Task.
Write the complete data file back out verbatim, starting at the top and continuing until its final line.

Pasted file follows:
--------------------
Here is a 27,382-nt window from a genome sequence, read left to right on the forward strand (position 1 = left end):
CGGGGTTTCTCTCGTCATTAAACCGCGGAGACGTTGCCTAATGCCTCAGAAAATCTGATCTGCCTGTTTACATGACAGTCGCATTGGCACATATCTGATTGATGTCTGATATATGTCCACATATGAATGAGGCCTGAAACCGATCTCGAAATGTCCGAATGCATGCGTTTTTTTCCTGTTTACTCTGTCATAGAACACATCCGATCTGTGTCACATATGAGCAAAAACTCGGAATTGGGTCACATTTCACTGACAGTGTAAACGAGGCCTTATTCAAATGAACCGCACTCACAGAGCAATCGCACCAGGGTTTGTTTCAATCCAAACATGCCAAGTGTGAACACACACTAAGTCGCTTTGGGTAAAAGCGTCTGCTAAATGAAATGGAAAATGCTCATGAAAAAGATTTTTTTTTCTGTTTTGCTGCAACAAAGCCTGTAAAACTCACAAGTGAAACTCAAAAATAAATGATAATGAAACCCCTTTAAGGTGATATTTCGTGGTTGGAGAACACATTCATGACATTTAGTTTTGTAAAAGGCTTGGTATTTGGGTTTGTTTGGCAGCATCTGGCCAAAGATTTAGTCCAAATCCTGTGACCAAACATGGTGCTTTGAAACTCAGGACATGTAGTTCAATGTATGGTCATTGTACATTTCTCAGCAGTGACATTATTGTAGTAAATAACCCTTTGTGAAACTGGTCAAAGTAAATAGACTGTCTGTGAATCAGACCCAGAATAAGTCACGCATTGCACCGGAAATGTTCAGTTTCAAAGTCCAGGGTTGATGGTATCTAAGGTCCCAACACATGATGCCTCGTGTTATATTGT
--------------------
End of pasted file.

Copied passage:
Here is a 27,382-nt window from a genome sequence, read left to right on the forward strand (position 1 = left end):
CGGGGTTTCTCTCGTCATTAAACCGCGGAGACGTTGCCTAATGCCTCAGAAAATCTGATCTGCCTGTTTACATGACAGTCGCATTGGCACATATCTGATTGATGTCTGATATATGTCCACATATGAATGAGGCCTGAAACCGATCTCGAAATGTCCGAATGCATGCGTTTTTTTCCTGTTTACTCTGTCATAGAACACATCCGATCTGTGTCACATATGAGCAAAAACTCGGAATTGGGTCACATTTCACTGACAGTGTAAACGAGGCCTTATTCAAATGAACCGCACTCACAGAGCAATCGCACCAGGGTTTGTTTCAATCCAAACATGCCAAGTGTGAACACACACTAAGTCGCTTTGGGTAAAAGCGTCTGCTAAATGAAATGGAAAATGCTCATGAAAAAGATTTTTTTTTCTGTTTTGCTGCAACAAAGCCTGTAAAACTCACAAGTGAAACTCAAAAATAAATGATAATGAAACCCCTTTAAGGTGATATTTCGTGGTTGGAGAACACATTCATGACATTTAGTTTTGTAAAAGGCTTGGTATTTGGGTTTGTTTGGCAGCATCTGGCCAAAGATTTAGTCCAAATCCTGTGACCAAACATGGTGCTTTGAAACTCAGGACATGTAGTTCAATGTATGGTCATTGTACATTTCTCAGCAGTGACATTATTGTAGTAAATAACCCTTTGTGAAACTGGTCAAAGTAAATAGACTGTCTGTGAATCAGACCCAGAATAAGTCACGCATTGCACCGGAAATGTTCAGTTTCAAAGTCCAGGGTTGATGGTATCTAAGGTCCCAACACATGATGCCTCGTGTTATATTGT